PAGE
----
I have also had good results on 7” soft plastics rigged with a 1/2-3/4oz jighead. If you wanted to you could opt to use a weighted weedless worm hook as a more finesse and natural alternative.

Hide and go seek

Once you are rigged up and ready, it’s time to find these fish. There are many locations to find longtails in Moreton Bay, from Coochiemudlo to the beaches off Bribie and the shipping channel in the northern bay. The main spots to look for tuna in the bay are around Peel and Goat islands, along the Rainbow Channel, around Harry Atkinson artificial reef and the drop-offs and foul ground to the northeast, east of Mud and up to the Measured Mile, around the Four Beacons and south towards the Sand Hills and along the main shipping channel on the west side of Moreton Island, and up to Bribie Island and due east of Bribie along the beach. The tuna can be in any of these spots at any given time of year, but you can narrow it down by going into your local tackle store and talking to staff about reports of longtails. These guys will give you a good idea of which areas to look at before you head out.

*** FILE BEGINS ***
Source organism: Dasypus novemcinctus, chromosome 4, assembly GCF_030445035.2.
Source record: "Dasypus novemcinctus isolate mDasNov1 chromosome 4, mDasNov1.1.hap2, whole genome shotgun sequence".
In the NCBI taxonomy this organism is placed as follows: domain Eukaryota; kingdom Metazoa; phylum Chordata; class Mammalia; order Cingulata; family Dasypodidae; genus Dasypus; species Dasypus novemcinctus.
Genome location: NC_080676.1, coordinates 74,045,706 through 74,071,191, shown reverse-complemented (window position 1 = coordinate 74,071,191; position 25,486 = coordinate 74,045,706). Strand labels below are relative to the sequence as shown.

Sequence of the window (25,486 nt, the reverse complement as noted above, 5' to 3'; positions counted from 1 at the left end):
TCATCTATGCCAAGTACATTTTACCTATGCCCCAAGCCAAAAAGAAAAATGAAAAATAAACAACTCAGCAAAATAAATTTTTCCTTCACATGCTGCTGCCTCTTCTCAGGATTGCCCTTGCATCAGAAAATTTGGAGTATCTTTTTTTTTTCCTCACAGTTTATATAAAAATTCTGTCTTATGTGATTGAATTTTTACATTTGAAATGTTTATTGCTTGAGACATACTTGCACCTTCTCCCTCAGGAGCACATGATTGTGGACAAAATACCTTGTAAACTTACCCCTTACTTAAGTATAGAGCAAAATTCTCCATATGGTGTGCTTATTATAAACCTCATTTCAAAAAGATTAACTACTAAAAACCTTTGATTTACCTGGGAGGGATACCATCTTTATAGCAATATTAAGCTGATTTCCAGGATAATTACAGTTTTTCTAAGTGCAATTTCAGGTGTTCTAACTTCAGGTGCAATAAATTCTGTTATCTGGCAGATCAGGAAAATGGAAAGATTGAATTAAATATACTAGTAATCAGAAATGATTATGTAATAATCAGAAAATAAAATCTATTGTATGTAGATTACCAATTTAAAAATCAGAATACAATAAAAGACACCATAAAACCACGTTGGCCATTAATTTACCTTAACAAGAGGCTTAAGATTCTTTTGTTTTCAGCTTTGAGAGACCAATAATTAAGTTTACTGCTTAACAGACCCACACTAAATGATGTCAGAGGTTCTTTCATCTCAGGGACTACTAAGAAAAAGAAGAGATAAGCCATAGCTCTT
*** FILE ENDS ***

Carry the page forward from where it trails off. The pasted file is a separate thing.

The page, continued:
Longtails will feed on most stages of the tide and at any time of the day, but generally the best time to fish these areas is on an incoming tide and around lower light periods, especially around a full moon or new moon. This is when the tide runs harder, allowing the fish to herd up bait and ambush it more easily.

There are exceptions to this though. You will find some spots fish better on an outgoing tide then an incoming, as the water drains off sand banks and weed beds, or bait gets pushed into an area with dirty water. Keep that in mind when looking at different areas.

Generally you will find longies feeding close to drop-offs in some of these areas, as the bait will hold tight to a drop-off. Looking for the birds that feed on the same bait as the tuna is the easiest way to find these fish feeding. If the spot you’re fishing is deep and featureless, you will need to use the birds to your advantage. They will be hovering over bait schools, waiting for the tuna to herd them to the surface so they can get an easy feed. You should always keep an eye out for flocks on the horizon, and when you get closer you’ll be able to use the birds’ behaviour to predict where the next tuna school will pop up. This will allow you to position the boat and ready yourself before the tuna pop up again.